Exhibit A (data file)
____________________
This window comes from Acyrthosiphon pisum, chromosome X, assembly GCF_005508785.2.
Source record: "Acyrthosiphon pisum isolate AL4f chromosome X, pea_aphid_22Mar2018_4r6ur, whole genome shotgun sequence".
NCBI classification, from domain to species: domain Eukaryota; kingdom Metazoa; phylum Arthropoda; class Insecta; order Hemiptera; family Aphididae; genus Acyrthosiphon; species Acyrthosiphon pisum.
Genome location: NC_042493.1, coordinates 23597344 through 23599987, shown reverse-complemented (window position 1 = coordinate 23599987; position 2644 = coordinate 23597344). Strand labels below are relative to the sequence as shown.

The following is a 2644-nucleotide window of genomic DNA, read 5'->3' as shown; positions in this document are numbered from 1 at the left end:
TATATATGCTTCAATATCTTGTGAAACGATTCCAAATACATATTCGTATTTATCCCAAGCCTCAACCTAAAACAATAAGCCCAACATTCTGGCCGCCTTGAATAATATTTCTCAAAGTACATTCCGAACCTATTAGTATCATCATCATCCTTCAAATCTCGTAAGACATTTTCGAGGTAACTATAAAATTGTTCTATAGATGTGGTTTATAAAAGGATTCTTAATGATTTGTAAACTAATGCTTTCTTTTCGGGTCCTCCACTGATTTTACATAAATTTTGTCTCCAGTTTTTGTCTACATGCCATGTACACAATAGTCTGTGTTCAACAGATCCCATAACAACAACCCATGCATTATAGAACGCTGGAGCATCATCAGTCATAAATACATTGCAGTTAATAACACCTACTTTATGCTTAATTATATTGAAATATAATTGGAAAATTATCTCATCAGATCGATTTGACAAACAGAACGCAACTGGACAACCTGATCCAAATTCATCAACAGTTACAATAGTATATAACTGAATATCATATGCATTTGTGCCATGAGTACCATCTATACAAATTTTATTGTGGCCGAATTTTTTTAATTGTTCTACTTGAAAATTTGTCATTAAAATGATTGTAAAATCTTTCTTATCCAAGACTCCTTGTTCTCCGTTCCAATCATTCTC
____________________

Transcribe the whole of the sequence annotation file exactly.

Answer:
This window comes from Acyrthosiphon pisum, chromosome X, assembly GCF_005508785.2.
Source record: "Acyrthosiphon pisum isolate AL4f chromosome X, pea_aphid_22Mar2018_4r6ur, whole genome shotgun sequence".
NCBI classification, from domain to species: domain Eukaryota; kingdom Metazoa; phylum Arthropoda; class Insecta; order Hemiptera; family Aphididae; genus Acyrthosiphon; species Acyrthosiphon pisum.
Genome location: NC_042493.1, coordinates 23597344 through 23599987, shown reverse-complemented (window position 1 = coordinate 23599987; position 2644 = coordinate 23597344). Strand labels below are relative to the sequence as shown.

The following is a 2644-nucleotide window of genomic DNA, read 5'->3' as shown; positions in this document are numbered from 1 at the left end:
TATATATGCTTCAATATCTTGTGAAACGATTCCAAATACATATTCGTATTTATCCCAAGCCTCAACCTAAAACAATAAGCCCAACATTCTGGCCGCCTTGAATAATATTTCTCAAAGTACATTCCGAACCTATTAGTATCATCATCATCCTTCAAATCTCGTAAGACATTTTCGAGGTAACTATAAAATTGTTCTATAGATGTGGTTTATAAAAGGATTCTTAATGATTTGTAAACTAATGCTTTCTTTTCGGGTCCTCCACTGATTTTACATAAATTTTGTCTCCAGTTTTTGTCTACATGCCATGTACACAATAGTCTGTGTTCAACAGATCCCATAACAACAACCCATGCATTATAGAACGCTGGAGCATCATCAGTCATAAATACATTGCAGTTAATAACACCTACTTTATGCTTAATTATATTGAAATATAATTGGAAAATTATCTCATCAGATCGATTTGACAAACAGAACGCAACTGGACAACCTGATCCAAATTCATCAACAGTTACAATAGTATATAACTGAATATCATATGCATTTGTGCCATGAGTACCATCTATACAAATTTTATTGTGGCCGAATTTTTTTAATTGTTCTACTTGAAAATTTGTCATTAAAATGATTGTAAAATCTTTCTTATCCAAGACTCCTTGTTCTCCGTTCCAATCATTCTC